082 - been done
Men and women filed into the conference room and took seats around the large oval desk that filled most of the room. They were all dressed in dark green military uniforms, and they all carried various name tags, badges, and other emblems on their chests. After sitting down, they maintained the quiet, serious demeanor that they had brought with them as they came into the room. Nobody said a word.
A few more moments passed before another man walked into the room, and as he did so, the lights darkened significantly and a projector began illuminating a screen placed at the front of the room. This man, who had more stars and other medals on his uniform than all the others, remained standing, and, with his face lit up brightly thanks to the projector's bulbs, he addressed the seated congregation.
"Ladies and gentlemen, welcome. Today, we begin Operation FeelGood, previously known as Operation Make Everybody Feel Better About Stuff, or OMEFBAS. But, before we set out in the field, I would like to recap the parameters of this operation. Especially for those of us here today who are new, but even for those of you who have been with this operation since the beginning, it will serve as a good reminder of how and why we are undertaking this project, so please pay attention."
The faces in the room remained serious as the speaker pressed a button on a remote control and a slide advanced in the projector. It showed various images of sad people. People crying in anguish. A lonely person standing on a beach, looking wistful. A family seated on the stoop of a dilapidated house, mother and father with heads in their hands.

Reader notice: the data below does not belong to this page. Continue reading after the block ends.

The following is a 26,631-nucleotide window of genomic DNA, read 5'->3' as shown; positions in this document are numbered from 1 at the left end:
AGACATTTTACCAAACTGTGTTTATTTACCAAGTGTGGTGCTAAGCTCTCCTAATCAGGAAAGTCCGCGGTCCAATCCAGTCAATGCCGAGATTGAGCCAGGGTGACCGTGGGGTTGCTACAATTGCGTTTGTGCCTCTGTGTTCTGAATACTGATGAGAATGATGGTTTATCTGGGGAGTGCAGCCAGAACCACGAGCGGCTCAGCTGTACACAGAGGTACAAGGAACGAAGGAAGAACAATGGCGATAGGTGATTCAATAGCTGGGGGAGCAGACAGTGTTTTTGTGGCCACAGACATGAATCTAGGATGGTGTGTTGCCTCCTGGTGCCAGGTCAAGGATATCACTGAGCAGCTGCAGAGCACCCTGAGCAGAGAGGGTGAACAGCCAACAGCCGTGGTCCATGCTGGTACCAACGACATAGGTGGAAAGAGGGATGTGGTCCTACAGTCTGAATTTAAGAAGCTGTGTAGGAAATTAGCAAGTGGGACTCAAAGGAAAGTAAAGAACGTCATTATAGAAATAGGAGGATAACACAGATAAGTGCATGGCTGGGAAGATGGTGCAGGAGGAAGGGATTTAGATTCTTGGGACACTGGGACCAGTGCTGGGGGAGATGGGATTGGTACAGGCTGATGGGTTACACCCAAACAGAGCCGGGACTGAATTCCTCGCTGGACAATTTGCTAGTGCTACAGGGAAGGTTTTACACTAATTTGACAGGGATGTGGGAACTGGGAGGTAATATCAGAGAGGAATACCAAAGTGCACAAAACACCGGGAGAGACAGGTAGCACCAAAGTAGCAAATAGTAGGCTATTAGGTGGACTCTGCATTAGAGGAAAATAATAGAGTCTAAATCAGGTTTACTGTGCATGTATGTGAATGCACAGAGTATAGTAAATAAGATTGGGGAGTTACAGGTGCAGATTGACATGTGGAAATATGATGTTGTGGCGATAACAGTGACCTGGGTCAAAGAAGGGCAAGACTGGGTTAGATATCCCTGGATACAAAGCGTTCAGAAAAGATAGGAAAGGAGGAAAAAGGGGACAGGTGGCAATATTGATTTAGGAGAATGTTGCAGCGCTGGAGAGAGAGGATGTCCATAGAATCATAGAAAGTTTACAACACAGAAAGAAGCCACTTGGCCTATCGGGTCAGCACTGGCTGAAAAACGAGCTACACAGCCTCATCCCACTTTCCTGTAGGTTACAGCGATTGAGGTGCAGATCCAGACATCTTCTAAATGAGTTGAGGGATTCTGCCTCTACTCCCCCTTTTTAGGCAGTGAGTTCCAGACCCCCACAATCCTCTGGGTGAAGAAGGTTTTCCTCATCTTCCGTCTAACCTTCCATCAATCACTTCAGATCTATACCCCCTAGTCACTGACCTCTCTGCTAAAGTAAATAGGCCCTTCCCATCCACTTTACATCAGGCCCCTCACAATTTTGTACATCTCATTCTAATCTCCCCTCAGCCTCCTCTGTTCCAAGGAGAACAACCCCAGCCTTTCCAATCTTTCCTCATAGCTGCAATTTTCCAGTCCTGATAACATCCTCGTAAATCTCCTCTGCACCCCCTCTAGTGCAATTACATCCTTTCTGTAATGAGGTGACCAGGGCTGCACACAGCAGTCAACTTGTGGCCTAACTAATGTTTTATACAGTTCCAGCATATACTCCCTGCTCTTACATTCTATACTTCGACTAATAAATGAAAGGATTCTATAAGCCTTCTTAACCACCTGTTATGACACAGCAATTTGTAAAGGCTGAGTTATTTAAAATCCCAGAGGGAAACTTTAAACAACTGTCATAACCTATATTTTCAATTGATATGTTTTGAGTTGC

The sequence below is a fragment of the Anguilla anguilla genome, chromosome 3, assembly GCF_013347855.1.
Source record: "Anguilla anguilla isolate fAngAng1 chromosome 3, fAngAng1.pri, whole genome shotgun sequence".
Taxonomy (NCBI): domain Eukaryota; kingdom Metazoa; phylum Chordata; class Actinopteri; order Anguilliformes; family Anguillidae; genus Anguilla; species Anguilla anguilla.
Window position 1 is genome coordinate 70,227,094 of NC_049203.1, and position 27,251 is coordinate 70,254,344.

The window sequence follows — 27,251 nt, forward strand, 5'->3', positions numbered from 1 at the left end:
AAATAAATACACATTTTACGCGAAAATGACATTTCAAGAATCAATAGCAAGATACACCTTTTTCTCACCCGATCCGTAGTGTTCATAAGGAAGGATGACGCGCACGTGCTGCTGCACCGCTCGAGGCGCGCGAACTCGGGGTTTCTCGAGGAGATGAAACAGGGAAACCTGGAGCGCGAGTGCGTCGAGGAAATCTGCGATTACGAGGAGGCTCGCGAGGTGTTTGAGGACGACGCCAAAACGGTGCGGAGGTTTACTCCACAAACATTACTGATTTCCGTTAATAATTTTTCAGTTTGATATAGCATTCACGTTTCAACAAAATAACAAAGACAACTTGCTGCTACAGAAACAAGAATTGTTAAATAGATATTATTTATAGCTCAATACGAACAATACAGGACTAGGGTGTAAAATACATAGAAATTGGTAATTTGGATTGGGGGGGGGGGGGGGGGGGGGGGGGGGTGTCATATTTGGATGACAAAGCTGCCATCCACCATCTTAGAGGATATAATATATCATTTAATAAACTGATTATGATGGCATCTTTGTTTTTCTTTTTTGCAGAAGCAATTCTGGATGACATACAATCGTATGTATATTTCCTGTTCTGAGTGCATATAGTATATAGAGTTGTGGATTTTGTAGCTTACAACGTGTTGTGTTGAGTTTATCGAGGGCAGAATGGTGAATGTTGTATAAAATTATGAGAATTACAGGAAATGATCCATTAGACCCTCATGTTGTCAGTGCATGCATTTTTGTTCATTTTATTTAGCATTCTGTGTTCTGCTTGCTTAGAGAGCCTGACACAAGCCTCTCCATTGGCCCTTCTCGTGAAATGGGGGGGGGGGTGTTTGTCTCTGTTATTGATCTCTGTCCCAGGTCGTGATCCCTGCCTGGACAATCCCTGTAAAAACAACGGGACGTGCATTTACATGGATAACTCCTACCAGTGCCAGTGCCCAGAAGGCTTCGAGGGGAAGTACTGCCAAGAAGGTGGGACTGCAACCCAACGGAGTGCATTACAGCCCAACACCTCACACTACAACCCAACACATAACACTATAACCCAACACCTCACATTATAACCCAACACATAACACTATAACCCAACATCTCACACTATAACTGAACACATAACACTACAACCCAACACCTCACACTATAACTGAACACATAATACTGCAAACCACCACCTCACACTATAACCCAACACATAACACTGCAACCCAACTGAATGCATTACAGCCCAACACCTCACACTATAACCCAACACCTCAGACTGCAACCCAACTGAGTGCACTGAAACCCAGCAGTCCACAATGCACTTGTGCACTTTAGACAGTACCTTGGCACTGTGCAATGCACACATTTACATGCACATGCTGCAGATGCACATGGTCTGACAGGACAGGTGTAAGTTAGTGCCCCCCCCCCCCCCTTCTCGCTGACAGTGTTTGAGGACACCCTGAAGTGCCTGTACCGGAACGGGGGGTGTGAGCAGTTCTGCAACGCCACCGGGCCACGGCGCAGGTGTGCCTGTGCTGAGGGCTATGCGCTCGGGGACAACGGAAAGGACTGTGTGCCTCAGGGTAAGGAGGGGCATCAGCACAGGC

"As you all know, national morale is at an all-time low. People simply aren't feeling good about stuff." He clicked the projector to the next slide, which had various charts detailing falling happiness levels and rising levels in depression. "In short, everybody is just really bummed out."
"To counteract this, the President has approved Operation FeelGood, to help restore the populace's sense of joy." As the general said this, the operation's logo slid onto the screen--a giant happy face superimposed over the American flag.
"Now, what we have to do for OFG to be successful is to shoot lots of sad people. This should not be too hard, as there are sad people nearly everywhere in this country. We will begin dispatching battalions this afternoon. They will employ quick dispatch techniques, and through 'shock and awe' tactics, we expect major operations to be concluded by some time next week."
Most of the faces remained unchanged, but a few of them--the newcomers--seemed shocked. One was even moved to speak. "Excuse me, sir," he said, raising his hand. "Yes?" the general asked, seemingly not bothered by the man's interruption.
"What exactly will shooting all of the sad people accomplish? That seems a bit, well, forgive me, but mad."
The general simply chuckled. "Son, you should have been here the first time OMEFBAS was proposed. The amount of rancor it caused was astounding. But it's quite simple," he said.
"People love having their pictures taken, that is simply a fact," he shuffled forward a few slides in his presentation, showing people posing and smiling for a photographer. "Especially if we approach random sad people and just butter them up, saying something like, 'oh wow, you look so cool, can I take a picture with you?' or whatever. They're gonna feel a lot better about their day and about themselves."
"So that's why we decided to shoot pictures of sad people as part of OFG. Everyone's gonna feel special, like a little bit of a famous movie star. Are there any other questions?" Silence filled the room. "Okay. I believe by now, the cameras are ready to be deployed, so let Operation FeelGood commence!" The lights came back up in the room.